My name is Jake Whitfield and I have a problem. I proudly represent Royce and Helio Gracie Jiu-Jitsu everywhere that I go, only I don’t. My problem and my biggest struggle is nutrition. The 753 philosophy of Jiu-Jitsu is the guiding code that has been passed to me by Royce and by Grandmaster Helio’s most direct representatives: the Valente Brothers. This philosophy begins with the 7 Moral Virtues of Bushido, or the way of the warrior. It ends with the 3 Mindsets of the Warrior. Sandwiched between the two are the 5 Keys to Health. The 5 Keys to Healthy are: Rational Nutrition, Sensible Exercise, Efficient Rest, Proper Hygiene, and a Positive Attitude. I was tested on this philosophy before being awarded my black belt. I have a thorough understanding of what each and every part of it means. But I do not properly represent this philosophy. Grandmasters Carlos and Helio Gracie felt that the Gracie Diet was the ultimate form of self defense. The diet defends the body against disease in the most efficient way possible. Grandmaster Rorion Gracie has stated that the only thing more important than the physical techniques of Gracie Jiu-Jitsu is the Gracie Diet.
I do not follow the Gracie Diet. I understand the diet. I’ve read Rorion’s book. GM Helio’s book includes a chapter on the diet. Royce’s SuperFit does as well. Rorion has put together an amazing resource for the diet at www.graciediet.com. And I am lucky enough to have access to several people who have followed the diet for longer than I have been alive. Last December, I had the amazing honor to spend two full days sitting with Grandmaster Pedro Valente Sr. GM Valente said many things that opened my eyes about what Jiu-Jitsu really means, but time and again he related everything back to the diet. “Son, you seem to be very stressed. Do you eat a lot of this food? That’s what I thought. The chemical in that food reacts in your body to raise your stress level. If you continue to eat that food excessively, it will lead to high blood pressure and possibly to heart problems.” I was blown away listening to this man who has dedicated over 60 years of his life to the practice of Jiu-Jitsu. I recognize the effectiveness of the diet and its importance. While I was in Miami, I ate at a restaurant that actually served a Gracie Diet approved “Jiu-Jitsu Juice” and it was one of the most delicious things I’ve ever tasted (My own attempts to recreate the juice at home have been less successful).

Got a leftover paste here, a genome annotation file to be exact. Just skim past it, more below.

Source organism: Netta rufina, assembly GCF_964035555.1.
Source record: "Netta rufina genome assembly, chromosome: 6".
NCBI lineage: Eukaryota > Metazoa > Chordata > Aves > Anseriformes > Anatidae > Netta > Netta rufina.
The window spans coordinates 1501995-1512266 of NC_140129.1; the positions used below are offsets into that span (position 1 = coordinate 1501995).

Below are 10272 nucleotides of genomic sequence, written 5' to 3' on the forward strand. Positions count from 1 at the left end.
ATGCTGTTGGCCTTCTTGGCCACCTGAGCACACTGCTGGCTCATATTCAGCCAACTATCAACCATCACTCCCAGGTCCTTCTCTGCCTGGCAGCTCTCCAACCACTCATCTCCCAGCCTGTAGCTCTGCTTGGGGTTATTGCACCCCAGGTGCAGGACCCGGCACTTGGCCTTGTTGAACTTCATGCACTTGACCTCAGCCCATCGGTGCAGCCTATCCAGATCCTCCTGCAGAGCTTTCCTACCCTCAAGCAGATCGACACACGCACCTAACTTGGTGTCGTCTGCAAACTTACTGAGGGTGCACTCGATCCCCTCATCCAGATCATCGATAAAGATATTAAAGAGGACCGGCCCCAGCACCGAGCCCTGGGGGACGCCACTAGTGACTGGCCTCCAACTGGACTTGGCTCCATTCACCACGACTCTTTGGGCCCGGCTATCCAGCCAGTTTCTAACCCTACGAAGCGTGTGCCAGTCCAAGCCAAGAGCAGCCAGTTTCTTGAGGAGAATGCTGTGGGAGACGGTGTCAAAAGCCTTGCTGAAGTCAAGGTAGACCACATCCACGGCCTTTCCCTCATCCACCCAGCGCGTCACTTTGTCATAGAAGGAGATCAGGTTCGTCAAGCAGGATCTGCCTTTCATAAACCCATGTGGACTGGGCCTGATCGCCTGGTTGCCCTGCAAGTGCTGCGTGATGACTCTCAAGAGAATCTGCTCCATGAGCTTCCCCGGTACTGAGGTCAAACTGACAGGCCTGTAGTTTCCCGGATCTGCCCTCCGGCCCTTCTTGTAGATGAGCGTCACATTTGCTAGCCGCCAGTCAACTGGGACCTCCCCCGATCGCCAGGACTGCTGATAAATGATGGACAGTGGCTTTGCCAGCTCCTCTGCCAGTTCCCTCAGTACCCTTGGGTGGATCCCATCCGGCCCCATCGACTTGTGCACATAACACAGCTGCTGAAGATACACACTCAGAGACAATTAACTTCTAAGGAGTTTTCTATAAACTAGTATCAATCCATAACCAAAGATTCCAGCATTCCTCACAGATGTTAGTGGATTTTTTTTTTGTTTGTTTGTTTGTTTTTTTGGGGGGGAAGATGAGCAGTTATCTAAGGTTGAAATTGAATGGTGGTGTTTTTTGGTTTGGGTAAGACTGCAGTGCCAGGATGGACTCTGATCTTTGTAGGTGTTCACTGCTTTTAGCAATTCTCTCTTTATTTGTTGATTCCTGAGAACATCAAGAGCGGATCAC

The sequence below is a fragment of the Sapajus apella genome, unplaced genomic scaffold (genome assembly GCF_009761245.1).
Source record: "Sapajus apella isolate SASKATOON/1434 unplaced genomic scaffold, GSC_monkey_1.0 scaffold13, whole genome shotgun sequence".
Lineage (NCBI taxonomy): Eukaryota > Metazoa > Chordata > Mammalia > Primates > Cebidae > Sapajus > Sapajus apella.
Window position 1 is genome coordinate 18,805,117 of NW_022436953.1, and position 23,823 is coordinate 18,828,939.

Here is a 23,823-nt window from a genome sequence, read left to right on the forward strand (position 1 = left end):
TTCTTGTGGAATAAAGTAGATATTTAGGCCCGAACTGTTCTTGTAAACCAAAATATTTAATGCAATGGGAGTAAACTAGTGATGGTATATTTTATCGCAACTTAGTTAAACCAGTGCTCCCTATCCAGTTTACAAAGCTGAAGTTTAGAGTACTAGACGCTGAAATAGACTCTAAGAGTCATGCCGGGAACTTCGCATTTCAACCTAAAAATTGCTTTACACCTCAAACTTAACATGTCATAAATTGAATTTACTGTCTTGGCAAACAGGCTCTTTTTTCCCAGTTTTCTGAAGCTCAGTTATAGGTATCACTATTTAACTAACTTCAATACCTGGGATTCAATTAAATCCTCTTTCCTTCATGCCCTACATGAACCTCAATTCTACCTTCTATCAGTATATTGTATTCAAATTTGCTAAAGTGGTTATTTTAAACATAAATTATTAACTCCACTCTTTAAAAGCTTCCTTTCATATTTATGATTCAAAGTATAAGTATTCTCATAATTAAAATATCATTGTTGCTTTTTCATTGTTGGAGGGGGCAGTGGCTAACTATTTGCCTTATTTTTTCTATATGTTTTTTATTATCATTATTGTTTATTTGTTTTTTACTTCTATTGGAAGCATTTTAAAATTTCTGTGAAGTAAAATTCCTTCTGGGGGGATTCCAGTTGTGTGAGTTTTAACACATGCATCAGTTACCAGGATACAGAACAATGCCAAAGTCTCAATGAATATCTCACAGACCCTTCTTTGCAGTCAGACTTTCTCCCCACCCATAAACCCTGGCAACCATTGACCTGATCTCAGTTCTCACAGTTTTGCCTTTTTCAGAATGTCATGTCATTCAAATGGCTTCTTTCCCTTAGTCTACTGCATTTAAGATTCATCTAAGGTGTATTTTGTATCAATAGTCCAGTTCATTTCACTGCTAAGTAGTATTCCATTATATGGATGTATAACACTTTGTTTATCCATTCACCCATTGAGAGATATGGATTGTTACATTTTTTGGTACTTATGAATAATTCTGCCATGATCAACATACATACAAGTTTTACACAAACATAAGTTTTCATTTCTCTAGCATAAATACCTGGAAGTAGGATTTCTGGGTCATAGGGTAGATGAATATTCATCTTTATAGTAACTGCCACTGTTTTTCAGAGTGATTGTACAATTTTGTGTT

After that trip, I made up my mind that I was going to follow the Gracie Diet, and for a few weeks, I did a fairly good job. But then I began to slip. I was still eating lots of correctly combined meals, but I was also eating meals that didn’t combine correctly. It was astounding to note the difference in how I felt after eating a correct meal compared to an improperly combined one. Slowly but surely, less and less of my meals combined. I started to gain weight. I ate more junk. And soon I was disgusted with myself and felt horrible all the time. My weight reached 197 pounds. Then I agreed to compete in an invitational Jiu-Jitsu tournament at my old fighting weight of 170. I did not follow the Gracie diet exactly, but I followed many of the principles. I would have a fresh juice for breakfast, a healthy lunch based around fresh whole foods, then a light dinner. In just over two months, I went from 197 and easily made weight at 170. I felt fantastic, and I promised myself that I wouldn’t go back to the way I was eating before.